119 F3d 6 Lorenzen v. J Callahan

119 F.3d 6

Richard LORENZEN, Plaintiff-Appellant,
John J. CALLAHAN,** Acting Commissioner of
the Social Security Administration, Defendant-Appellee.

No. 96-35608.

United States Court of Appeals, Ninth Circuit.

Submitted July 9, 1997.***
July 15, 1997.

NOTICE: Ninth Circuit Rule 36-3 provides that dispositions other than opinions or orders designated for publication are not precedential and should not be cited except when relevant under the doctrines of law of the case, res judicata, or collateral estoppel.

Appeal from the United States District Court for the District of Oregon, D.C. No. CV-95-1058-MRH; Michael R. Hogan, District Judge, Presiding.

Before: GOODWIN, REINHARDT, and RYMER, Circuit Judges.

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Appellant Richard Lorenzen appeals the denial of his claim for disability benefits. We hold that the Administrative Law Judge failed to offer "specific, cogent reasons" sufficient to justify the rejection of Lorenzen's testimony. Lester v. Chater, 81 F.3d 821, 834 (9th Cir.1996). Because the parties are familiar with the facts, we will not repeat them here.


The ALJ rejected Lorenzen's credibility in substantial part because of his disbelief that an individual with Lorenzen's alleged disabilities could either withstand a move from Hawaii to Oregon or find a romantic partner. These reasons are inadequate to justify the rejection of Lorenzen's testimony. There is no evidence that the move required physical exertion on Lorenzen's part; nor is there any evidence that Lorenzen's level of physical activity in his relationship with Lawson is inconsistent with his claimed limitations. To the contrary, Lorenzen testified that he moved back to Oregon so that his parents could take care of him; that he made little or no effort to meet Lawson, with whom he was already acquainted by way of his sister; that their courtship entails little physical activity; and that Lawson reduces the physical demands on Lorenzen by doing all of the housework herself.1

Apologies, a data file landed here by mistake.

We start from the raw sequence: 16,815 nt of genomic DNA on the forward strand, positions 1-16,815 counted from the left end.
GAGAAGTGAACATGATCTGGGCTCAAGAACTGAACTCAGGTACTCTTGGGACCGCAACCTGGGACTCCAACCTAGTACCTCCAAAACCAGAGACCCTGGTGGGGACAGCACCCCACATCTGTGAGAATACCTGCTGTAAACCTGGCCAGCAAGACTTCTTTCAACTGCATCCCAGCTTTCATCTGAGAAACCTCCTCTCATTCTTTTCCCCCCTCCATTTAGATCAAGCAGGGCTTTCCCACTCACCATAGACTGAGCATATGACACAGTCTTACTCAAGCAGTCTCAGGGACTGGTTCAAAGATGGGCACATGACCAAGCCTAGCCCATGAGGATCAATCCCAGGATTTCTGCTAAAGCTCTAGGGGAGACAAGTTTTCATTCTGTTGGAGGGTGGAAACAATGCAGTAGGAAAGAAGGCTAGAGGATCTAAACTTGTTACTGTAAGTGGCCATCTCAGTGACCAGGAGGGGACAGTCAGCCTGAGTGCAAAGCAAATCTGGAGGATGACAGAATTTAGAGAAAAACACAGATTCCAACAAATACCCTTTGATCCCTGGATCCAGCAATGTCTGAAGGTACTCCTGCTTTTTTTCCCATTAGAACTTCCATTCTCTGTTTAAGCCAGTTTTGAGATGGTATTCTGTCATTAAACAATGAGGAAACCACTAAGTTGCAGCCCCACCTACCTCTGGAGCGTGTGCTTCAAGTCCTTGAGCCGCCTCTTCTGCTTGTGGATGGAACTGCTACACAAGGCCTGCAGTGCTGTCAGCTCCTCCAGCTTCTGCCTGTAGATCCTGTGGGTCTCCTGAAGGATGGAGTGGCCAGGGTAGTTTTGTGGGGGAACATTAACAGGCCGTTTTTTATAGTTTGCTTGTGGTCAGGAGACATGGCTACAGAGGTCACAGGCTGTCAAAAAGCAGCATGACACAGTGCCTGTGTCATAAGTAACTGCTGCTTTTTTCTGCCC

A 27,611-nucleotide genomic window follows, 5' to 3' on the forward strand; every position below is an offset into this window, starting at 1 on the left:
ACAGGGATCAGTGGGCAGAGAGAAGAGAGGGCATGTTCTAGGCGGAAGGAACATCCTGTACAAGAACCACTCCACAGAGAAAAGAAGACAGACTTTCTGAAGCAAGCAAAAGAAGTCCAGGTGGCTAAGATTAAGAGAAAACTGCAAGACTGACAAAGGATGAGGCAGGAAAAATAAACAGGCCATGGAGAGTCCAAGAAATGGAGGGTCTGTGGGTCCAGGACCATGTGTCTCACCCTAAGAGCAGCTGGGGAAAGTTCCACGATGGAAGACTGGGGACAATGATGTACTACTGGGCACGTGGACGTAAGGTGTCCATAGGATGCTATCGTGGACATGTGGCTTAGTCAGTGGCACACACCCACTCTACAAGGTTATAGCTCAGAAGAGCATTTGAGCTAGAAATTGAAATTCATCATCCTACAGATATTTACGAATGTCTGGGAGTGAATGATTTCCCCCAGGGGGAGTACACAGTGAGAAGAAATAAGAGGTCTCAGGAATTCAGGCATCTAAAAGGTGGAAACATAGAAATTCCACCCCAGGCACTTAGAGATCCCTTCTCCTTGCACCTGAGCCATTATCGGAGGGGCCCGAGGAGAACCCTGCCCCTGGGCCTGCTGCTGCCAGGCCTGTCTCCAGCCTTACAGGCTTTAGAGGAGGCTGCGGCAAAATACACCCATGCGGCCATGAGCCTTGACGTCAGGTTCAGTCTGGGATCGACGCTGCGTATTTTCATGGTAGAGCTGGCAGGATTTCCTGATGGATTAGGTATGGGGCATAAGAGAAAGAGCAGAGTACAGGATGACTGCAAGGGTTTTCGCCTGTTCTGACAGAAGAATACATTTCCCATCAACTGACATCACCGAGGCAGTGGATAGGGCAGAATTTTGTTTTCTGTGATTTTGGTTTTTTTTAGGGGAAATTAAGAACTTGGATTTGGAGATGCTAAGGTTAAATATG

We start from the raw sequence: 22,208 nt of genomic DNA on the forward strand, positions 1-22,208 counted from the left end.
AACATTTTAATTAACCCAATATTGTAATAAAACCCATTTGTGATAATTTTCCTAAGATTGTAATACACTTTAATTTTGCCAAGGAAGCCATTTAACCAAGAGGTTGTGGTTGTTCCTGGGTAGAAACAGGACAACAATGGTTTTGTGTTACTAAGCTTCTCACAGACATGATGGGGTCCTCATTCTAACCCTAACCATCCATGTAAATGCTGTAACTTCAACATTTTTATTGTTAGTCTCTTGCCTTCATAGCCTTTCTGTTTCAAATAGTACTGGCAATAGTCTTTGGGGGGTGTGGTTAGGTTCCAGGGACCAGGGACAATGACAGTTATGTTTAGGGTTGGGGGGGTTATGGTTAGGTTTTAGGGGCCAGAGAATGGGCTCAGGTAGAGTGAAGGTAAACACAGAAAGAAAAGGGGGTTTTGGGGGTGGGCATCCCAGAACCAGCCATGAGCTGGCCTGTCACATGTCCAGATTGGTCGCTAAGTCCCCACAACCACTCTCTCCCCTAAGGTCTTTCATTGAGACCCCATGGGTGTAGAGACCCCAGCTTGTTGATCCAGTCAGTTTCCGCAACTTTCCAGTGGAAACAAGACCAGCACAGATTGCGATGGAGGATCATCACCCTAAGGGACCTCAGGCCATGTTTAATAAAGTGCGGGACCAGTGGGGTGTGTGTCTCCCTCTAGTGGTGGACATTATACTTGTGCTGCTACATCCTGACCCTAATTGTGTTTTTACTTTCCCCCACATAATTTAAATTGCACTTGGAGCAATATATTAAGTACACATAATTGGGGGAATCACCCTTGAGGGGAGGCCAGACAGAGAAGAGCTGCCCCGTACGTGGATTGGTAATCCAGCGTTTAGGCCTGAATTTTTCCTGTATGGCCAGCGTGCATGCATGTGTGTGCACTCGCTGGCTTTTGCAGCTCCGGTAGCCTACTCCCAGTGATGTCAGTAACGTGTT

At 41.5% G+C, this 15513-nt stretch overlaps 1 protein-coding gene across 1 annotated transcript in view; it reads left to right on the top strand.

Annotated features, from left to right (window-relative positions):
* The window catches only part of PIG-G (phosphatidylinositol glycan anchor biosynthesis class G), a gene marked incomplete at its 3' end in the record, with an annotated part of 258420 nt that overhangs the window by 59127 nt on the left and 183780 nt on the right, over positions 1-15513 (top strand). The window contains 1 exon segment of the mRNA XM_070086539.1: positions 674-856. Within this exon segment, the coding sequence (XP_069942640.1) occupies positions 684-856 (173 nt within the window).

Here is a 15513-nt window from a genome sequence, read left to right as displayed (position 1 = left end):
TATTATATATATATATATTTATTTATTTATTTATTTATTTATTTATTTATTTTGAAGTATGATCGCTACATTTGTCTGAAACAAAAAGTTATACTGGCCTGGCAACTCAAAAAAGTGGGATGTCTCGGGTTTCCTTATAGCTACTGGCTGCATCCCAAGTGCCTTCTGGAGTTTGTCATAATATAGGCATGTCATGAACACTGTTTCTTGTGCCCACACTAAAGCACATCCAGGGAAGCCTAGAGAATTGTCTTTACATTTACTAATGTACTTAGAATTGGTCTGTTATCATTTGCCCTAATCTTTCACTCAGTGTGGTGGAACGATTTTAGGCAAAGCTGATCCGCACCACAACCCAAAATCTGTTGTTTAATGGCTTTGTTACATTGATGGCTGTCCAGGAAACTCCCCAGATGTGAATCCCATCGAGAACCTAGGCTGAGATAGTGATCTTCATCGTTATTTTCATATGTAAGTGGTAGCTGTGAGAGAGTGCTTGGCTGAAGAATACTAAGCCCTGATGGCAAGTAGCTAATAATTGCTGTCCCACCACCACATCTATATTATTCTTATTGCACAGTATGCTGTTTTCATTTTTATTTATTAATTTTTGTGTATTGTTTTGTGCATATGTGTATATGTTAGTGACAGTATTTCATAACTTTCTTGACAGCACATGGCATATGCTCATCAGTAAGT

In this case, the ALJ explicitly found that if Lorenzen's testimony were to be credited, his disabilities would clearly meet the criteria set forth in the Listing of Impairments, and he would therefore be eligible for benefits. Accordingly, because we hold that the ALJ erred in rejecting Lorenzen's testimony, benefits shall be awarded on remand. Lester, 81 F.3d at 834; Varney v. Secretary of Health & Human Servs., 859 F.2d 1396, 1401 (9th Cir.1988).2


REVERSED and REMANDED for payment of benefits.


John J. Callahan has been substituted for his predecessor in office, Shirley S. Chater, pursuant to Federal Rule of Appellate Procedure 43(c)(1)


* The panel unanimously finds this case suitable for submission on the record and briefs without oral argument. Fed.R.App.P. 34(a); Ninth Circuit Rule 34-4


This disposition is not appropriate for publication and may not be cited to or by the courts of this circuit except as provided by Ninth Circuit Rule 36-3

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The ALJ also alluded to Lorenzen's medical history of seeking treatment from numerous physicians as a basis for rejecting his credibility. However, the Tenth Circuit has rejected this very argument in the context of chronic fatigue syndrome. Sisco v. Department of Health & Human Servs., 10 F.3d 739, 744 (10th Cir.1993)


Because of the result we reach, we need not consider other issues raised by Lorenzen, such as the ALJ's refusal to hear or credit Lawson's testimony, and the ALJ's reliance on a nonexamining medical expert who denied the existence of chronic fatigue syndrome, contrary to Social Security Administration policy. See Social Security Administration, Program Operations Manual § DI 24515.075